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My Take on Pembrolizumab Plus Chemotherapy for PD-L1–Positive Advanced TNBC

Heather McArthur, MD, MPH

Associate Professor
Department of Medicine
Medical Director, Breast Oncology
Samuel Oschin Comprehensive Cancer Center
Cedars-Sinai Medical Center
Los Angeles, California

Heather McArthur, MD, MPH, has disclosed that she has received funds for research support from Bristol-Myers Squibb and Merck and consulting fees from AstraZeneca, Bristol-Myers Squibb, Daiichi Sankyo, Genentech, Genomic Health, Merck, Pfizer, and Puma.

View ClinicalThoughts from this Author

Released: November 20, 2020

On November 13, 2020, the FDA approved pembrolizumab plus chemotherapy for patients with locally recurrent unresectable or metastatic triple-negative breast cancer (TNBC) that is PD-L1 positive (combined positive score [CPS] ≥ 10). This approval increases the number of meaningful options beyond chemotherapy for our patients with this challenging disease. Below, I discuss the clinical implications of this approval.

Data Leading to Approval
Pembrolizumab plus chemotherapy was approved based on positive results from the ongoing phase III KEYNOTE-355 trial. KEYNOTE-355 enrolled patients with advanced/metastatic TNBC who were previously untreated or had a disease-free interval for ≥ 6 months and randomized them to receive pembrolizumab plus chemotherapy vs placebo plus chemotherapy. Of importance, physicians could choose from 3 chemotherapy backbones: paclitaxel, nab‑paclitaxel, or gemcitabine and carboplatin. The primary endpoints are PFS and OS, but the OS data are not mature.

In the intention-to-treat population, median PFS was improved from 5.6 months with placebo plus chemotherapy to 7.5 months with pembrolizumab plus chemotherapy. This PFS benefit was especially pronounced in patients with PD-L1–positive tumors (CPS ≥ 10), for whom median PFS was 5.6 vs 9.7 months, respectively—translating to a statistically significant 35% reduction in risk for progression (P = .0012). No new safety signals were observed, with immune-mediated adverse events occurring in 25.6% of patients receiving pembrolizumab plus chemotherapy, although most events were low grade. Hypothyroidism had the highest incidence in the pembrolizumab arm (15.5%), followed by hyperthyroidism (4.8%) and pneumonitis (2.5%).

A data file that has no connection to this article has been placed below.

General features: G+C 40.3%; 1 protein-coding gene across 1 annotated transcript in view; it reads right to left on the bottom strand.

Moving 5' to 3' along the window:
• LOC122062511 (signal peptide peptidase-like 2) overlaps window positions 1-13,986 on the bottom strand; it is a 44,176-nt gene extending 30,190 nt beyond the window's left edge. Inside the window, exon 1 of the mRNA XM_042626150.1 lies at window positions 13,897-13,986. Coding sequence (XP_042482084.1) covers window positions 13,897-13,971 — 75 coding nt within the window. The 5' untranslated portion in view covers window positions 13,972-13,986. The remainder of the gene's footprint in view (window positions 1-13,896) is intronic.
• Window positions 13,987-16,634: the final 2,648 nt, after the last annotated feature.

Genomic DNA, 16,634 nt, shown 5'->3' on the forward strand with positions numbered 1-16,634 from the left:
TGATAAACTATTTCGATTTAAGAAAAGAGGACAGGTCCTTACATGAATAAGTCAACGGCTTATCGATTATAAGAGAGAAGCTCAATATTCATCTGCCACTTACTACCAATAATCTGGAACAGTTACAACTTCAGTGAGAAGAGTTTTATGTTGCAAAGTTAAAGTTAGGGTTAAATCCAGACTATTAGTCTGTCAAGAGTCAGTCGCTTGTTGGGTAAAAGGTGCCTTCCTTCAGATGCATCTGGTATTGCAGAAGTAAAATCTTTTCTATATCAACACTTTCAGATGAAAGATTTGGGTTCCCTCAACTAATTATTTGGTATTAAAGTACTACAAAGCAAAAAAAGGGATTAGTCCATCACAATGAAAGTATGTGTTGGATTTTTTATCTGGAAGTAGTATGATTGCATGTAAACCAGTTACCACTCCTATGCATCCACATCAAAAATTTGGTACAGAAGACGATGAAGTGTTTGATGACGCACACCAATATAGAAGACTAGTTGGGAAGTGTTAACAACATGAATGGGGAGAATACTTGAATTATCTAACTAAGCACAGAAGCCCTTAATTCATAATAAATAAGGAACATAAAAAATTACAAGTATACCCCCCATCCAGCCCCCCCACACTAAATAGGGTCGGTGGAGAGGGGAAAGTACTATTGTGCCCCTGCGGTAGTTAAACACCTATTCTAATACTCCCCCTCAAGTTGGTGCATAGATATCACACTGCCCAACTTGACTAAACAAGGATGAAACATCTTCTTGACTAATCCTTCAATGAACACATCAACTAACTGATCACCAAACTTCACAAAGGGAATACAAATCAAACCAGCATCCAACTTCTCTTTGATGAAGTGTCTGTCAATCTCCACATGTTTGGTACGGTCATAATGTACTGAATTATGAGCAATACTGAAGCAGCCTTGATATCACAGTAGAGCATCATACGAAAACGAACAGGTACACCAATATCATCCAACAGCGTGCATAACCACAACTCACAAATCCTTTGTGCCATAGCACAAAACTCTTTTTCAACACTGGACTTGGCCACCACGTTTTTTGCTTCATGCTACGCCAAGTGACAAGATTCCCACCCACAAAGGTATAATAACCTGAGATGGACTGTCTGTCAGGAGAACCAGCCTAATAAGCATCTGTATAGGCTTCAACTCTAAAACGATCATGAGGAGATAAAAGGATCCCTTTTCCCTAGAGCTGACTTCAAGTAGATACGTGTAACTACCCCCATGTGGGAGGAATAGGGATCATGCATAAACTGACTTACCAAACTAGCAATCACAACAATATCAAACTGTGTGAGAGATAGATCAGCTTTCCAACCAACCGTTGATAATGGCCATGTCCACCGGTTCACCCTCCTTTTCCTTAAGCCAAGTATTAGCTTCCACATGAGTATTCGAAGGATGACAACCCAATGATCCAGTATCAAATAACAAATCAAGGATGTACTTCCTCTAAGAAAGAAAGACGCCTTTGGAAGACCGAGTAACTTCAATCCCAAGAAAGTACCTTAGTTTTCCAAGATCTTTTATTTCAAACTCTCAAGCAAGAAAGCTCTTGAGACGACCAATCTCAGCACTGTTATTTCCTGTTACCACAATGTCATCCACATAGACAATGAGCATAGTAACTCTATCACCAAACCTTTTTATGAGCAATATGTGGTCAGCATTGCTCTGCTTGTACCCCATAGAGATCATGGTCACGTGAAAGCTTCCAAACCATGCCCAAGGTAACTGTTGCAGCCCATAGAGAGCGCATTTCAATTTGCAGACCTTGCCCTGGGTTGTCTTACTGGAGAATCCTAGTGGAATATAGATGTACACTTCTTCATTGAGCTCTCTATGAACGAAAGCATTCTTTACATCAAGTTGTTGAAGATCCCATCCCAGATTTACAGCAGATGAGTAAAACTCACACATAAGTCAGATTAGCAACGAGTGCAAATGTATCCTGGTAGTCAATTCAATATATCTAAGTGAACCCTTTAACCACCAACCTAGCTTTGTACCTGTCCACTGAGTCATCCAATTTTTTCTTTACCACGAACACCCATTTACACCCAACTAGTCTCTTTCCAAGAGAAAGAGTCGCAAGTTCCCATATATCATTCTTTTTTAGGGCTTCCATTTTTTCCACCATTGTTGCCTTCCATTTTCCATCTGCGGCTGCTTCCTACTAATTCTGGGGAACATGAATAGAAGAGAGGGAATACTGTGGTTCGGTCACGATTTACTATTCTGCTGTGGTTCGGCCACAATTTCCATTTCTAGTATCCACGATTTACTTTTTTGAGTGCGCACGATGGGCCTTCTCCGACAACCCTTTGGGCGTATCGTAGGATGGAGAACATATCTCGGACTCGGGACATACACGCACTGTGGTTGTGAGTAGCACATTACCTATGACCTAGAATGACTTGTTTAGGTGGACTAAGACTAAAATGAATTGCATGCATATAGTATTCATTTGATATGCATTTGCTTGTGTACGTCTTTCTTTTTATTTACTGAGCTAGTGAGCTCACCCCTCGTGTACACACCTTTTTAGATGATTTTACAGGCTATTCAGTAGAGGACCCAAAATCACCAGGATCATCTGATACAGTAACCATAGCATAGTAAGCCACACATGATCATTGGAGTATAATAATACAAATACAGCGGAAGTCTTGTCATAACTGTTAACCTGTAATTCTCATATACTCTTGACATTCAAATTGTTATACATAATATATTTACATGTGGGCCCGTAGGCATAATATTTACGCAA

Clinical Implications: My Thoughts
One limitation of this regimen is that we do not yet know whether it has an OS benefit. This contrasts with the known OS benefit for atezolizumab plus nab-paclitaxel, which was approved in this setting based on the similarly designed phase III IMpassion130 trial. In previously untreated patients with PD-L1–positive metastatic TNBC, median OS was 25.0 months with atezolizumab plus nab-paclitaxel vs 15.5 months with placebo plus nab-paclitaxel.

One aspect that distinguishes the KEYNOTE‑355 trial from IMpassion130 is the flexibility in the chemotherapy backbone. This flexibility will allow physicians to make recommendations tailored to the needs of individual patients and to account for sensitivities or toxicities experienced with specific chemotherapies. This is particularly helpful during the ongoing COVID-19 pandemic, because we sometimes need to adjust doses, schedules, or drug selection.

New Approvals, New Challenges
Upcoming FDA decisions will address immune checkpoint inhibitor–based therapies for high-risk, early-stage TNBC. In 2021, the FDA will announce a decision based on the phase III KEYNOTE-522 trial. This trial found promising pathologic CR results with pembrolizumab plus chemotherapy compared with placebo plus chemotherapy in the neoadjuvant setting followed by pembrolizumab or placebo adjuvant therapy. The FDA will also evaluate atezolizumab plus chemotherapy based on improvements in pathologic CR observed in the IMpassion031 trial.  

In contrast to the metastatic setting, the benefit of immune therapy in the curative-intent setting does not depend on PD-L1 expression. If these immune checkpoint inhibitor–based therapies are approved in 2021, it is plausible that most patients with early-stage TNBC will receive these therapies. This creates a clinical dilemma when progression occurs, as we do not yet have data informing treatment selection after immune checkpoint inhibitor–based therapy in this setting. There is also the challenge of overcoming primary and secondary resistance to checkpoint blockade.

Clinical trials focusing on these issues are under discussion, but I am not aware of studies open to accrual that specifically address this question. I want to underscore that the improved survival possible now in our patients with TNBC was made possible only because of the brave patients who participated in earlier clinical trials. Clinical trials are the only way we can move the field forward and improve clinical outcomes, so it is important that we continue to support these programs.

Your Thoughts?
How do you plan to use pembrolizumab plus chemotherapy in your management of patients with advanced/metastatic TNBC? I encourage you to answer the polling question and post your thoughts and questions in the discussion box below.

Want to hear more from the experts on how to leverage immune-targeted therapies for managing patients with early stage through metastatic TNBC? Join Dr. Heather McArthur and her colleagues, Dr. Kevin Kalinsky and Dr. Rita Nanda, for a live Webinar on Tuesday, December 8, 2020, during the virtual SABCS 2020 conference. Please register here.

Provided by Clinical Care Options, LLC

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Sophia Kelley

Supported by educational grants from
Genentech, a member of the Roche Group
Merck Sharp & Dohme Corp.

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